The school is going to be great. They've decided to put both girls in the same class (they're 3 1/2 and almost-5) for now, and if there's a need to separate them after they get comfortable, we would likely move MeiMei into the younger class since she is a bit more intrepid. The head of the school, Mrs. O, was so kind and attentive to the girls. It put me at ease right away. We went to the classroom, which has great big windows all along one wall and the familiar Montessori materials on one wall. The children were all making King's crowns for epiphany (it's also a Catholic school). What a great coincidence - the girls just did the same thing in Sunday School at home. MeiMei went right to a little "play house" area and picked up a doll, while JieJie hid in my coattails, peeking out every so often. She didn't seem to want me reassuring her or explaining anything to her in front of the other children--typical of an older child, from what I've learned. "Let me do it!" is often the underlying message when she gets upset. Her teacher Ms. K is a warm, friendly woman and she speaks excellent English--JieJie's face lit up when she realized her teacher could understand her and vice versa. They will learn some Flemish of course, but it won't be sink-or-swim.

We left feeling excited for the girls, and they seem enthusiastic too. How great it will be for them to make some friends, continue preschool (which they loved at home) and have time to run around and play even when the weather is awful (there is gym class even for the little ones). We think, at first anyway, school will be followed by lunch at home and then afternoon naps, just because of the energy it will require for them to get used to new surroundings.

We got lost on the way home but found our way eventually, though it took an extra 1/2 hour than it should have. Again, yay for the stroller. We are also thankful that people are pretty friendly and helpful when we asked for directions. When we studied the map at home, we had the same thought we often have about to study the map and choose the simplest route, not necessarily the shortest. Tomorrow, instead of 20 instructions, we'll need to follow about 5 to make it there. As John said, "there's a MUCH easier way to get there...and when you see how easy it is, you'll cry."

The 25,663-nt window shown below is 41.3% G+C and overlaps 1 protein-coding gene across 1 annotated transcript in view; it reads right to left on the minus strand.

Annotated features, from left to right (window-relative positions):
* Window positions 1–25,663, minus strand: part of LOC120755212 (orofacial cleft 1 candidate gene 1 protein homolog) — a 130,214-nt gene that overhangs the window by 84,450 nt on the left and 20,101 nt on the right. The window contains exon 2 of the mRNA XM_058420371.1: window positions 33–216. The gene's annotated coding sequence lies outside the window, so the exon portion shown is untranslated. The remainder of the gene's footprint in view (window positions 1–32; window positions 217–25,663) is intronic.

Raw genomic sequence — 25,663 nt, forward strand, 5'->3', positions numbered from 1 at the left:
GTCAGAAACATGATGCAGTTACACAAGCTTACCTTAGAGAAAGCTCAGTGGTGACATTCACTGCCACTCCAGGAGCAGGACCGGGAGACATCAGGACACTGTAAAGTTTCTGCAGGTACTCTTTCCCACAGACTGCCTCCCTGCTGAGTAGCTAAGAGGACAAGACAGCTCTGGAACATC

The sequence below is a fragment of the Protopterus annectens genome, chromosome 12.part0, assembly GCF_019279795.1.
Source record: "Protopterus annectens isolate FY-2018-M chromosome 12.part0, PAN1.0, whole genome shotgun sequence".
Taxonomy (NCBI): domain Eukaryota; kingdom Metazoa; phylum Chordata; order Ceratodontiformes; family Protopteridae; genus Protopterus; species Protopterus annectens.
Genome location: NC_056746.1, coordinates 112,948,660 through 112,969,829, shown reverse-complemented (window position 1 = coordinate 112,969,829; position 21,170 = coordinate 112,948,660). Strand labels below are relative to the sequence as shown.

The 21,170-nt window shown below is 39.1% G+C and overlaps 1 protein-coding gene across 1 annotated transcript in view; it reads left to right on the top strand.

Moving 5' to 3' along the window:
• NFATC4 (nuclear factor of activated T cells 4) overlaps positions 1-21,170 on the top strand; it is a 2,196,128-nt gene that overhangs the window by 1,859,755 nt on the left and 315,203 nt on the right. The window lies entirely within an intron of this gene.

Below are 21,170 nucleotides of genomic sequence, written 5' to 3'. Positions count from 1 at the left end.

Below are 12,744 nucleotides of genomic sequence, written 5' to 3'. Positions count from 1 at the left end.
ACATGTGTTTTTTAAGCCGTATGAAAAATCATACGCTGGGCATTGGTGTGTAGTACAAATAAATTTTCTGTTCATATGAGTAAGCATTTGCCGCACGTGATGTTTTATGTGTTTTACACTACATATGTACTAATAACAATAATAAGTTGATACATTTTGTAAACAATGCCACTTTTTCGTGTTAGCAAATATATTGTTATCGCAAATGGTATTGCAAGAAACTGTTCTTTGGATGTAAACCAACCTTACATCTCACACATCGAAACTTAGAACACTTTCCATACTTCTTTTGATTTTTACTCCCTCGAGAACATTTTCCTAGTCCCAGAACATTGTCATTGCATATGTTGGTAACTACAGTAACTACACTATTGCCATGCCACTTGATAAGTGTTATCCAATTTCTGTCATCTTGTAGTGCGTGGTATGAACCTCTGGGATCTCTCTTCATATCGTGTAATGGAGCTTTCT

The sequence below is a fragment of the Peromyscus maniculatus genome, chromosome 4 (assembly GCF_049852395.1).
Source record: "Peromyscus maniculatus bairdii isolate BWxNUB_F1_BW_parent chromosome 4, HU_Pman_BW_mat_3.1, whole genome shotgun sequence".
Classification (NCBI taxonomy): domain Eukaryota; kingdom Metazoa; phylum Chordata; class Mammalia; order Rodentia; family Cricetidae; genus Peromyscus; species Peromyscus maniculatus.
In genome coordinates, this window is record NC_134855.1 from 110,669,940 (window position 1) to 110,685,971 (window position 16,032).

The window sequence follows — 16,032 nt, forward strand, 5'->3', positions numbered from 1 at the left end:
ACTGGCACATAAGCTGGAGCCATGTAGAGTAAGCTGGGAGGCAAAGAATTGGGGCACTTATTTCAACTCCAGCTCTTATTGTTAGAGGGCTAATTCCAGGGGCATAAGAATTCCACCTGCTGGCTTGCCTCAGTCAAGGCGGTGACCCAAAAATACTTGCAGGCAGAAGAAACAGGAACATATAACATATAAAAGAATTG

I didn't cry, but he's absolutely right. Anyway, I'm looking forward to being able to find our way by landmarks rather than street names. There's a really cool street on the way that goes right past a Belgian government building, very grand and formal. Size-wise, it reminds me of the New York City Central Post Office near Penn Station. I can't wait to see what all these interesting buildings are.


jan said...

Dear Cuz,
What a hoot it will be following your adventures "across the pond" over the next few months. My Mom in Heron Lake sent me your xmas card with your blog site.
You have me in stitches already, you have your mother's sense of humor. Have a wonderful time with your husband and beautiful girls.

Talk to you soon,

Jan in Florida

EmBecher said...

Hey there folks! Glad to hear you made it ok and jealous as heck of all of you! We've some big news ourselves-but I'll have to email-are you checking your work address?
Take care and gelukkig nieuw jaar (or something like that!)

You can search FTJ for past posts, e.g. China info...